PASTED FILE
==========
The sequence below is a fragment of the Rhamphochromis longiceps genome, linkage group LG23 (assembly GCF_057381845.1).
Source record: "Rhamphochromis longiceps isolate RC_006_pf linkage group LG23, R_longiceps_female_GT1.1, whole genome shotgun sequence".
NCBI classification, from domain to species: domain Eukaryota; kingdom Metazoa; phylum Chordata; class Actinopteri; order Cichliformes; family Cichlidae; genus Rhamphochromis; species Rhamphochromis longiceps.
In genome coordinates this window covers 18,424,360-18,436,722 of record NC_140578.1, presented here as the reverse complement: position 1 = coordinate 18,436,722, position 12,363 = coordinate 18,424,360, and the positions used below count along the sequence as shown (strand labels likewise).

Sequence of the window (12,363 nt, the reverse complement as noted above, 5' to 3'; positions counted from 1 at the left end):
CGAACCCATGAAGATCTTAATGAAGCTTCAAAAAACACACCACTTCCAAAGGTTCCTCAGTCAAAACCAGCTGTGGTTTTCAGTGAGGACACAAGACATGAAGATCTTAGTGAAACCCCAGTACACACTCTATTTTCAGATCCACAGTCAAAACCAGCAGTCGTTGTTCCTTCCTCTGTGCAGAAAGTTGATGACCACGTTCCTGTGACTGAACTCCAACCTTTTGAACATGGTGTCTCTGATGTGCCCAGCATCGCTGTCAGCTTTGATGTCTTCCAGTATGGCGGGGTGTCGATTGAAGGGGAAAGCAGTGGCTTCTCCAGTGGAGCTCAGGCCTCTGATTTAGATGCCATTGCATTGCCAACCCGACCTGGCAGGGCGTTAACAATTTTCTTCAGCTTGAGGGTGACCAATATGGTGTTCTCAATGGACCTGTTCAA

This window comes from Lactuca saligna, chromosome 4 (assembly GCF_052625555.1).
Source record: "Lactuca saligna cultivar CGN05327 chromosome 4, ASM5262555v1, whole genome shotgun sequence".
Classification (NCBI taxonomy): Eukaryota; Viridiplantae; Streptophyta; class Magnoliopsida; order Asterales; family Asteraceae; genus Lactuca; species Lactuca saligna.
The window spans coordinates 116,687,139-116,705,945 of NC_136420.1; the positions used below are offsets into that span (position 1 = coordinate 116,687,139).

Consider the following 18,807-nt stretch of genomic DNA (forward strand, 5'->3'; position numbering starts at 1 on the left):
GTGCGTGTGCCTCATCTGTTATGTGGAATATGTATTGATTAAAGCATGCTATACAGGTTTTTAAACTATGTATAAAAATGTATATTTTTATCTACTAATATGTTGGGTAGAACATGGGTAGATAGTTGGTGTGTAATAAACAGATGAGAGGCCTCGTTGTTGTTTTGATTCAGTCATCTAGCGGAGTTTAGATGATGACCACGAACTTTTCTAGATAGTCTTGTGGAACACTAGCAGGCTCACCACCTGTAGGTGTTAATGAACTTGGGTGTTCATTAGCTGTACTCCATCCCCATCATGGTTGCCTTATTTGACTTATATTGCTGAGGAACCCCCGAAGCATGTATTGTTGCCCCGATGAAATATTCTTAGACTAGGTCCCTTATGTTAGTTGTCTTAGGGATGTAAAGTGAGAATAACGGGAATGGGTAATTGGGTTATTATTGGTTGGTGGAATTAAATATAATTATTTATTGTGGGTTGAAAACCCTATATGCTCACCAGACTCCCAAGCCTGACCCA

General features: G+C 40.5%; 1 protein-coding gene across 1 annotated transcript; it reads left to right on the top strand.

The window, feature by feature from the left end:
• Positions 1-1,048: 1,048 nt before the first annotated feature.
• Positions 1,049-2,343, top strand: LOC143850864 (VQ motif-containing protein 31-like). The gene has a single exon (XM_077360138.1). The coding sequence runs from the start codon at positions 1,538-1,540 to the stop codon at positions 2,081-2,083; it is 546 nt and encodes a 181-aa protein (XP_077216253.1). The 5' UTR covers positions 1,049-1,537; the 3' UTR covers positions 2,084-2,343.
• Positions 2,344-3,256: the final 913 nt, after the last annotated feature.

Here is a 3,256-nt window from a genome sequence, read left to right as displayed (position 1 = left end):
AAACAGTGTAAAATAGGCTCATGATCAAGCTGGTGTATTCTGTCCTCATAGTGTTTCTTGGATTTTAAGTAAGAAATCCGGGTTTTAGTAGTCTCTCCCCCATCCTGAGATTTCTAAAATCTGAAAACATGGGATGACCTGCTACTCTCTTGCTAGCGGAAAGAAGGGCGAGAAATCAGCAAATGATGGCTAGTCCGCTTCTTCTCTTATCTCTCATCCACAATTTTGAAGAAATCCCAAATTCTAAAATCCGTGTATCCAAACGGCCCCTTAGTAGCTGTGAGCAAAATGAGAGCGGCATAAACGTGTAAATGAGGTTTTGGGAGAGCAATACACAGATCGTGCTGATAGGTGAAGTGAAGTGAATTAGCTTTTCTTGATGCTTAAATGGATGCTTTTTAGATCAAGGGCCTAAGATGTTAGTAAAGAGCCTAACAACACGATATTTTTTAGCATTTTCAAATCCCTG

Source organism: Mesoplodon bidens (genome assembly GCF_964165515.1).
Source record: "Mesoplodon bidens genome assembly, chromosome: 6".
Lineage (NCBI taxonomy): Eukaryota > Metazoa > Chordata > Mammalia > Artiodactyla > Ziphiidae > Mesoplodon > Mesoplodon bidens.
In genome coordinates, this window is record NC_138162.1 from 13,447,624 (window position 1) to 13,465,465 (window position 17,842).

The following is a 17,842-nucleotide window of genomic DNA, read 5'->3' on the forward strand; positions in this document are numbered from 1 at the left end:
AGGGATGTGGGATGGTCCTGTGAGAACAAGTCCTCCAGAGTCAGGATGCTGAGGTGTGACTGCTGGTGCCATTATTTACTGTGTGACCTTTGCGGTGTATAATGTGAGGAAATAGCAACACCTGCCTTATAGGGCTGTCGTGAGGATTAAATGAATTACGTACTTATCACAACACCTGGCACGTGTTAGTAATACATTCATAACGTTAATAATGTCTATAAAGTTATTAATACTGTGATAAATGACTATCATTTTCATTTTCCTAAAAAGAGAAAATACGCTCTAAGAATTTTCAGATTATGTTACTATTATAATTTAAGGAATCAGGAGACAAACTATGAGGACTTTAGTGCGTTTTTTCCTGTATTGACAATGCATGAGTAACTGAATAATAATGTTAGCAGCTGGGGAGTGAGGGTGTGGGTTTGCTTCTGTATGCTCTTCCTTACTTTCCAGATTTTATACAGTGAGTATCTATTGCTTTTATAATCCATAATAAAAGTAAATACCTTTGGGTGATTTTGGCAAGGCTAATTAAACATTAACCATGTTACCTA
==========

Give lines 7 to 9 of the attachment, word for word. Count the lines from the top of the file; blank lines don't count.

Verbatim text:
This window comes from Lactuca saligna, chromosome 4 (assembly GCF_052625555.1).
Source record: "Lactuca saligna cultivar CGN05327 chromosome 4, ASM5262555v1, whole genome shotgun sequence".
Classification (NCBI taxonomy): Eukaryota; Viridiplantae; Streptophyta; class Magnoliopsida; order Asterales; family Asteraceae; genus Lactuca; species Lactuca saligna.